Tag Archives: education

The Love of Learning

What are we doing to our young people? Testing them until the joy is out of learning and school is just one tick box after another. The head of Ofsted, Amanda Spielman, said

The regular taking of test papers does little to increase a child’s ability to comprehend.

We have completely the wrong approach to learning. We need holistic education for our young people, encompassing the widest range of subjects, building character and instilling the love of learning.

This includes the arts. When I was 11, we moved to Missouri. I started at a new junior high school (years 6-7 in the English system) which had a school band. Up to that stage I had played a bit of piano and sung in the church choir. The music teacher asked if I’d like to learn the clarinet as he needed more players in his band. Within three months I was sitting 2nd chair in the clarinet section. I would never have learned an instrument if it hadn’t been for the opportunity at this state school. I remember my parents, who were on a tight budget, scraping money together for some private lessons later that year, costing $4 a lesson.

Years later, I’m a professional musician, wondering where the next generation of musicians is coming from. We need music, and all the arts, as an integral part of our schools. The economic argument is obvious – the creative industries contribute £87.4 billion per year to the economy. We would be denuded as a society without the undergirding of the arts which permeate and enrich our lives.

But I wish to make the moral argument, bringing me back to the opening point of school being too much about testing. Having an arts-inclusive curriculum builds a well-rounded intellect. The brain, when it has to marry the left and right halves in analysing and performing a piece of music, develops physiologically. Attention spans are lengthened when one learns to concentrate on playing your part in a band. Aesthetic awareness is broadened, that life is not about ticking boxes but about beauty, relationships and creativity. Learning to sing together builds community and teaches young people to work together. We learn that coming together produces something more wonderful than striving alone.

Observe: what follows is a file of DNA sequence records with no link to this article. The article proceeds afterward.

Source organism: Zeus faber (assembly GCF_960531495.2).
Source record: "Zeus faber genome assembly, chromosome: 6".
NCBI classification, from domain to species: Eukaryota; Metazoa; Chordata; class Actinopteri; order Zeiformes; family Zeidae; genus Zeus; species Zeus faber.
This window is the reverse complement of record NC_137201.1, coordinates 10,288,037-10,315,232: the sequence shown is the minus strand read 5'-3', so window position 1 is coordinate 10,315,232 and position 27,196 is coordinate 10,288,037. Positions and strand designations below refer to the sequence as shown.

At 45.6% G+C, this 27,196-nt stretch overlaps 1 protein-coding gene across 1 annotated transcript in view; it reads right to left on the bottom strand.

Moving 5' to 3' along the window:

Posted in Op-eds | Also tagged , , and | 9 Comments

A lifelong “learning account”. Liberal, radical, just the way the party needs to go.

From free school meals in 1906 and 2014 to the Pupil Premium, Liberals have a proud and positive history in terms of reforming education in the UK. Despite this, Vince Cable’s idea of a “learning account” might be the most radical yet. The policy seems to be in its infancy at the moment with Vince Cable asking to “develop” the policy with the party. It would see all young people given a learning account, that they could use at any point in life for education purposes. As Mr Cable argued this is “fundamentally a liberal idea” and it is astonishing how little attention it has received.

The possible positives from this scheme seem remarkable; it would encourage social mobility as those from lower income households could make most use of the money. There are also deeper impacts in culture and sport, the power of education to inspire should not be forgotten. Giving people the freedom to choose exactly what to do with their education throughout adult life will give people an opportunity to pursue talents and careers they would previously only dreamed of.

There are of course some complaints. This of course would be an expensive policy and Vince Cable’s reply of taxing wealth certainly needs to be expanded upon. Yet here Vince Cable’s economic clout comes to the fold. In a recent speech to the Resolution Foundation on inequality he outlined how taxes can be improved. Specifically stopping loopholes in capital gains and inheritance tax as well as raising proposing tax on property value rather than council tax among other suggestions. Therefore, such a scheme would not be as hard to implement.